Useful information for musicians and pleasant to listen to. Chord backing. Some
songs with lyrics.
Tune search by John Chambers. Finds tunes in abc format on his own site and
elsewhere on the web.
Richard Robinson's search page for his abc files. Searches may be done by
title or other aspects of the tunes.
Chris Walshaw's web-wide abc index. Not a search facility but a large index
of abc tunes.
The Fiddlers Companion by Andrew Kuntz. A huge list of fiddle tunes with
lots of information and with many tunes included in abc format within the
Ceolas celtic music site search facility.
The Village Music Project. A project to recover old manuscripts of traditional
tunes which are rare or still lost. Many of these are now converted to
ABC files and available from their site.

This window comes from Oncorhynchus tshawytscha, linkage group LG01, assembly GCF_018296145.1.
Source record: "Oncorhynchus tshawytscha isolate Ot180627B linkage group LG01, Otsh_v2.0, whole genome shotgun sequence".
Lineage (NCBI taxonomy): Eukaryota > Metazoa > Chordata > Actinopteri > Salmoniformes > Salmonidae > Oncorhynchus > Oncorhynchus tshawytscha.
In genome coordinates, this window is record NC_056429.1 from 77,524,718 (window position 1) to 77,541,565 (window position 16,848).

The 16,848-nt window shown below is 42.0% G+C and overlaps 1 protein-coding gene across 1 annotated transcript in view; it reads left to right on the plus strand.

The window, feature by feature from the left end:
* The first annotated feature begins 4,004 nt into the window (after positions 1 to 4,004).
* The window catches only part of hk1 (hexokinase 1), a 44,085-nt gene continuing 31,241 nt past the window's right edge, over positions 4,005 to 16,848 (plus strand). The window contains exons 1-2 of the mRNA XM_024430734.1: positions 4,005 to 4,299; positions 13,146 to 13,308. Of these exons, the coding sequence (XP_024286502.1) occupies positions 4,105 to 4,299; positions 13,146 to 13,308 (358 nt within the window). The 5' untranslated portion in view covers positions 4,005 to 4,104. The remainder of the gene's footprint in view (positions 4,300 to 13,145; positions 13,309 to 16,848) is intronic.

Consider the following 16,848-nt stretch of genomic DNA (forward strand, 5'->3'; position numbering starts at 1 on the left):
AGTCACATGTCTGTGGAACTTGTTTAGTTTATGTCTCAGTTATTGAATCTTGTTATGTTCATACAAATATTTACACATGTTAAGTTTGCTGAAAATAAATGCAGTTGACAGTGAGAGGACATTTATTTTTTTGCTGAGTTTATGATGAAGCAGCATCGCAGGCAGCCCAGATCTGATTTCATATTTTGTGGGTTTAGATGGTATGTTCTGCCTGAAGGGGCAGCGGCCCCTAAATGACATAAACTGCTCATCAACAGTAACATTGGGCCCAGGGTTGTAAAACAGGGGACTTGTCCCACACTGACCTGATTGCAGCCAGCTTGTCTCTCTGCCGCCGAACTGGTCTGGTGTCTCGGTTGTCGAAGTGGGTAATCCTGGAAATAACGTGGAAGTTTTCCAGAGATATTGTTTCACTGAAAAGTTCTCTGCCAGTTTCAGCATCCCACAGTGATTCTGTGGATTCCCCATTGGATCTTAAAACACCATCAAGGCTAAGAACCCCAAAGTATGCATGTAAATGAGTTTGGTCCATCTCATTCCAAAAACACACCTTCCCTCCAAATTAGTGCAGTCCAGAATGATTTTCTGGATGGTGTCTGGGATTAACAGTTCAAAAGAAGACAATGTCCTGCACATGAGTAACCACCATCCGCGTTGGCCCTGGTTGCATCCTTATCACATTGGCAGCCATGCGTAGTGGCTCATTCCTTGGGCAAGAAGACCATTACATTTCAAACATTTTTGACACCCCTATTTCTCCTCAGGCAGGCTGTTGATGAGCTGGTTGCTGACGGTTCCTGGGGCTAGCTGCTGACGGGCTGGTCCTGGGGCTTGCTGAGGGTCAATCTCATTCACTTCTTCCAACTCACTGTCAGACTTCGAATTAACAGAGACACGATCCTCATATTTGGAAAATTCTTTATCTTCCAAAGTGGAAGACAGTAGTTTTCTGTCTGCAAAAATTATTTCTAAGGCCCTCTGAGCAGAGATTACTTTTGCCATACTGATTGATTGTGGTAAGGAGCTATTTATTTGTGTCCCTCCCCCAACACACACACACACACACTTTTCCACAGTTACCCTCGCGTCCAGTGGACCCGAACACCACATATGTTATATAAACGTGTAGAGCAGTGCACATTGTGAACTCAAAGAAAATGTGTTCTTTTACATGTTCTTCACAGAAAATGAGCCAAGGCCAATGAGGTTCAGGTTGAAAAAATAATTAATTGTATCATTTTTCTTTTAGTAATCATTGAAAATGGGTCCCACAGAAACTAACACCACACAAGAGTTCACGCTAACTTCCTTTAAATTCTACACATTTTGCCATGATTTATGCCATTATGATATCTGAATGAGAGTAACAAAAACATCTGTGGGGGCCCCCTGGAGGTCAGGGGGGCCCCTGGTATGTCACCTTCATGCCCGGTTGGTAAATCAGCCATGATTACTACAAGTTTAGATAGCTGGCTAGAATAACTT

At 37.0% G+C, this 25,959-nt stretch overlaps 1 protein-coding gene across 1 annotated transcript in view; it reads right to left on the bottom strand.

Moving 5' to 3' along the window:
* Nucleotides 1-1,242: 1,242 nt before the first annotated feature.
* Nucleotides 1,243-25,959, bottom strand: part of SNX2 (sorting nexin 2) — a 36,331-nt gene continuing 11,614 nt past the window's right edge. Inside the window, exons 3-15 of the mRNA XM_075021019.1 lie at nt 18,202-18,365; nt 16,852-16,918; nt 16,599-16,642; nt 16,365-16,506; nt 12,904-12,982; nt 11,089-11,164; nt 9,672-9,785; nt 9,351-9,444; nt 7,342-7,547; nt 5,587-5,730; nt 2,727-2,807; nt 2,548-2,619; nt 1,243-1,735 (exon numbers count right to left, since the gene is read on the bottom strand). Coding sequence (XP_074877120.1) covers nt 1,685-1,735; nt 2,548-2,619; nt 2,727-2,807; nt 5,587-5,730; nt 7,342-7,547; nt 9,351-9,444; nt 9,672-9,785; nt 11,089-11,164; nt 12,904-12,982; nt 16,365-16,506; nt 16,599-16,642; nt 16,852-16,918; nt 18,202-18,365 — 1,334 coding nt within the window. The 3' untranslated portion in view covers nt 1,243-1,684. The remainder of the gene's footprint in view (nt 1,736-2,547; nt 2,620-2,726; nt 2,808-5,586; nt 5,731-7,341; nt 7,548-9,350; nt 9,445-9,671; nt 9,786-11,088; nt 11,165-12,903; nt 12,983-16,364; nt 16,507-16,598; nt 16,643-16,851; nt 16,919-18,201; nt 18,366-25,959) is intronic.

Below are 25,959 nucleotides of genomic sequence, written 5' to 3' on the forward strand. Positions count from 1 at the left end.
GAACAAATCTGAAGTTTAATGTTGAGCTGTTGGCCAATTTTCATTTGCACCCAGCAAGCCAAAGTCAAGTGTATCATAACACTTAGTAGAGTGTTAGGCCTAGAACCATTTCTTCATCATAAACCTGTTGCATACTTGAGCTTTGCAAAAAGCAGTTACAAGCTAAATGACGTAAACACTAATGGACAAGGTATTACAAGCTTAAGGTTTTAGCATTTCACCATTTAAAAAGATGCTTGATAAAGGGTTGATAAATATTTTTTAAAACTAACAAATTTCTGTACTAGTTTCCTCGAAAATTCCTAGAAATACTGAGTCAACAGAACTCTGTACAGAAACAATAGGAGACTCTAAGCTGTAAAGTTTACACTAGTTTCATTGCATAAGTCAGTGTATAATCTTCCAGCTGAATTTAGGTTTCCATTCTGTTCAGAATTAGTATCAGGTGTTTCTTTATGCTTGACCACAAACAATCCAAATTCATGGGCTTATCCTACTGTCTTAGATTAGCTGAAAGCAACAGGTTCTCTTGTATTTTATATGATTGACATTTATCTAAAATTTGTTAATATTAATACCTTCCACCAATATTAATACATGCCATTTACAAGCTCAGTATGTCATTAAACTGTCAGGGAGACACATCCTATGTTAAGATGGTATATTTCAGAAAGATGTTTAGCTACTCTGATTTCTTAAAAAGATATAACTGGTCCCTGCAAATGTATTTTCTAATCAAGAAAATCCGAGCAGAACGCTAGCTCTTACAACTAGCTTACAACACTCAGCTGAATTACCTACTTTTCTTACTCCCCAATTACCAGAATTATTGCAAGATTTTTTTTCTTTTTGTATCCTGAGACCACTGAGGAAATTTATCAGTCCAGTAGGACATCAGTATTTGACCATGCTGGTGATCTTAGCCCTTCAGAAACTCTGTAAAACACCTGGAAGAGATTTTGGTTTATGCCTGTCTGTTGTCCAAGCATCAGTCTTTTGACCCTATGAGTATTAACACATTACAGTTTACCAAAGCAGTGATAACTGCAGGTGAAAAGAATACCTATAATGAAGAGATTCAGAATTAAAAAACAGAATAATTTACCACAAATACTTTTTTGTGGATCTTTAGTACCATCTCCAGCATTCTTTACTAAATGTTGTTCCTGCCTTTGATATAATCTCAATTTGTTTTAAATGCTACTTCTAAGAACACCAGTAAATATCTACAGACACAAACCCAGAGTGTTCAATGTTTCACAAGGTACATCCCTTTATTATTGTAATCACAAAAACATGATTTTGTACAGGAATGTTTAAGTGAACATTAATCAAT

Irishtune.info tune search facility.
Mudcat Cafe - mostly songs. - Lyrics and info.
Grand Chain - Scottish Dance resource with lots of links to dance music sources
There are so many tunes available from the sources indicated on this site that there is no point in repeating them here. Tunes here will be either those which are difficult to find elsewhere, or in versions which I prefer.
Tunes will be added occasionally.
Intended to simulate and illustrate the sound of the melodeon playing this popular english tune.
A tune which appears in different versions. This version is what I believe to be correct. The first B part is as I found it, the repeat is a more common variant.
Said to be also called college hornpipe, but I wonder if the latter is a bit different.
Note on the rhythm. The first file below is a Midi representation of the sheet music as written. Sometimes the tune is played like this, but it is not a hornpipe rhythm, but more like a reel. However the tune may also be played with a hornpipe rhythm i.e. with an lengthening and emphasis on the first note of each pair. The hornpipe rhythm is probably the correct way to play the tune.
sailors1.mid - Sounds exactly as written in sheet music.
sailors.mid - The tune played with a hornpipe rhythm.